Today the signs of institutional chaos within the Republican Party are growing. The fragmentation of the party is more open and unscripted. The party is being called on to dump its nominee, which would be unprecedented. It appears more certain that Trump will lose the election. Afterward, the GOP itself is more likely to break apart than to survive.
The immediate precipitant is an ‘October surprise’: nasty footage capturing Trump boasting of his crude sexual behavior back in 2005. The tape is causing a flap, outraging a whole new constituency of people who were not openly speaking out against Trump before. Many GOP candidates and voters are suddenly loudly denouncing Trump, demanding that he quit the race or be forced out by the RNC.
Moreover, I agree with this darkly compelling article by Rick Wilson that the troubles of Republicans in Congress are just beginning. The constituency that catapulted Trump to the nomination and continues to back him in the general campaign is fundamentally anti-establishment and will not mesh with either the Party’s conservative or moderate wing. The support flowing into the GOP presidential race is thus a force antithetical to the success and cohesion of the GOP in Congress.
Leading Republicans, whether moderates like the Bushes or conservatives like Ben Sasse, know they cannot cooperate with Trump without his damaging them. Were Trump to be elected, the ideological divisions among Republicans in Washington would be unlike anything modern Americans have ever seen. (The closest parallel might be the ‘accidental presidency’ of Tyler back in the 1840s, or the dark-horse ascendancy of his successor James Polk.)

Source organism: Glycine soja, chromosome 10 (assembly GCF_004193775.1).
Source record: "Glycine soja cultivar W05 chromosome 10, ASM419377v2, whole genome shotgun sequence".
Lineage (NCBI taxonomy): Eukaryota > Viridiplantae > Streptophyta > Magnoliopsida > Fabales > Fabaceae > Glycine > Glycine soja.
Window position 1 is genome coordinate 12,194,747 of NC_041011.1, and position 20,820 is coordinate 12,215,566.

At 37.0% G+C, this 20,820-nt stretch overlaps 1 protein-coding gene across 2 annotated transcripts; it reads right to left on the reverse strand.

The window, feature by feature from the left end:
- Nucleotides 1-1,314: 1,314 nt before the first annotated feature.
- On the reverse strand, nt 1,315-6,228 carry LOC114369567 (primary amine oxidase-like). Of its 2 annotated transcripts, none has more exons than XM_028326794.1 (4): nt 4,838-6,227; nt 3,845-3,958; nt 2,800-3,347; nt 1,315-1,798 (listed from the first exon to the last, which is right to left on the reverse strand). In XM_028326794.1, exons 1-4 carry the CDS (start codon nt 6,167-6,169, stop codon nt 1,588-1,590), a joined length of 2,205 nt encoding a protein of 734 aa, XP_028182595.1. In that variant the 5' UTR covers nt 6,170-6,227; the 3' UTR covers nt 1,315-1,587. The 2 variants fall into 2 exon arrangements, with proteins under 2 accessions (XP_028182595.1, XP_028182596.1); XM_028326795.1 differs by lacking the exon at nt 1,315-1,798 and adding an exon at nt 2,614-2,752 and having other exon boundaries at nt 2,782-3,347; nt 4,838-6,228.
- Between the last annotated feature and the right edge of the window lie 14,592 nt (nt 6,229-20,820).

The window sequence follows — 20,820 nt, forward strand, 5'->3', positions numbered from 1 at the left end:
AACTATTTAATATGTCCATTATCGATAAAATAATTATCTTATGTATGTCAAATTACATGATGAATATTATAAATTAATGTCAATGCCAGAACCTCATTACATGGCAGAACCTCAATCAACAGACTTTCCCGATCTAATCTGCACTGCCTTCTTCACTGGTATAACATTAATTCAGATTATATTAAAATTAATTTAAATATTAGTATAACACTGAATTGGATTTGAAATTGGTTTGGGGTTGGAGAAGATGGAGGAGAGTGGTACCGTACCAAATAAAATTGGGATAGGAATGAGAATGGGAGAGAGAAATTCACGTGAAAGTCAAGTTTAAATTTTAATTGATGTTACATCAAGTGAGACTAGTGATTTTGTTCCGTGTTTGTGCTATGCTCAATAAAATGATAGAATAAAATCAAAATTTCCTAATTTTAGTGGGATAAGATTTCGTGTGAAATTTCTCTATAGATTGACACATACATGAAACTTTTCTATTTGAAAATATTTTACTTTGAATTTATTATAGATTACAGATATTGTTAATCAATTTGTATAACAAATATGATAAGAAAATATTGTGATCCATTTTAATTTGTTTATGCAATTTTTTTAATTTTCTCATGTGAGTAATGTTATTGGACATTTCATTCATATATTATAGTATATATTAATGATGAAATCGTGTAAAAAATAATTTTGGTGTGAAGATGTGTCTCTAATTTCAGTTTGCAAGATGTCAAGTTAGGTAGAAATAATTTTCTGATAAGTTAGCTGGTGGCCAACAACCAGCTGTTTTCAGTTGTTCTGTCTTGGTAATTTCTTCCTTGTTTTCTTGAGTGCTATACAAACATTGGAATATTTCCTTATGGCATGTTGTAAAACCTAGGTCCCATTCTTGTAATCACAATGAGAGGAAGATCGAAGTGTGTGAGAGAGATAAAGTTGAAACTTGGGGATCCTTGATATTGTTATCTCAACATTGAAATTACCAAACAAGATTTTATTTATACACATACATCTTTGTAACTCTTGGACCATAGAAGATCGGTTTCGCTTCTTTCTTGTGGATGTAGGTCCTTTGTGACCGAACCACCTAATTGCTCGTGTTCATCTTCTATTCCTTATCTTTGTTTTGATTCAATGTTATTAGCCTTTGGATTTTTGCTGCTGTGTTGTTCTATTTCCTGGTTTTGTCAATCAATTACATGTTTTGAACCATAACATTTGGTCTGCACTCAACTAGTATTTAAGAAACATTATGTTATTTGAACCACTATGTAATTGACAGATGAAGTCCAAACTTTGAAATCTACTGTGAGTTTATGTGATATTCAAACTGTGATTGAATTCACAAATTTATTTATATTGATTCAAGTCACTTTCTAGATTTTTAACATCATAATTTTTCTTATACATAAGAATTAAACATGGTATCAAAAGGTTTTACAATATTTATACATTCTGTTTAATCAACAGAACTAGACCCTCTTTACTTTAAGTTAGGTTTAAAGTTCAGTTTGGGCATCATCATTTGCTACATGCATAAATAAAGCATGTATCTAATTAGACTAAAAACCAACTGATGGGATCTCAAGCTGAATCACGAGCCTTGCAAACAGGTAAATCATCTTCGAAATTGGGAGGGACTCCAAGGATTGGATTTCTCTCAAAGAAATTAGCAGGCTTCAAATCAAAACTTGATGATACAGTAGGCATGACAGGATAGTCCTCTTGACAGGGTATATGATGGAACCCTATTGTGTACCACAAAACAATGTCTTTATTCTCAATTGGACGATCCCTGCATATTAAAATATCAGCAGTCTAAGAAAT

Given that figures like Paul Ryan, Chris Christie, and Ted Cruz have been badly damaged by attempting to work with their party’s ostensible standard-bearer, other GOP leaders are bound to begin strategizing about how to keep their distance and distinguish their branch of Republicanism from Trump’s. I would not be surprised to see the party break into three.
Image: A serious fissure (Hawaii),
© 2016 Susan Barsy
I agree. The insurgent Republican voters are not going to disappear. The GOP start courting these folks in the late 1960s and they have made up a larger and larger portion of the Republican constituency as the years passed. It is hard to say what percentage on average they compose of the national Republican electorate, but, in most congressional districts, it is large enough to push the MCs to the right. Unless a substantial number of MCs in the Freedom Caucus are defeated in November, the House majority will continue to be unable to bargain with the Senate and President. Great photo, Susan.
Thanks, Greg. This is really something to be living through. As a scholar it’s bringing me new appreciation of what nineteenth-century Americans experienced when their parties died or convulsed.
Now party formation is something of a lost art, but perhaps a new party will form anyhow.
Photo is from several years ago when yes I was persuaded to get into a helicopter.
Oh my, I so wish the GOP party would split into three parts! The Dems would have a field day. . . . There may be signs of Trump’s base beginning to flounder and shift. A prominent caption on the front page of the Wall Street Journal claimed that his chances of being elected are looking more and more “diminished.” . . . As always, a well-written and very original post.
I’m not following the polls much at this point. The prevailing expressed sentiment that comes to me is pro-Clinton–but Chicago is not Trump territory. I find it fascinating that Boehner has declared he will vote for Trump, regardless of the low esteem he has for his party’s nominee.
I have heard from a few people who view the possibility of Trump’s being elected with equanimity. One friend thinks Trump would be relatively inactive and ineffectual if elected.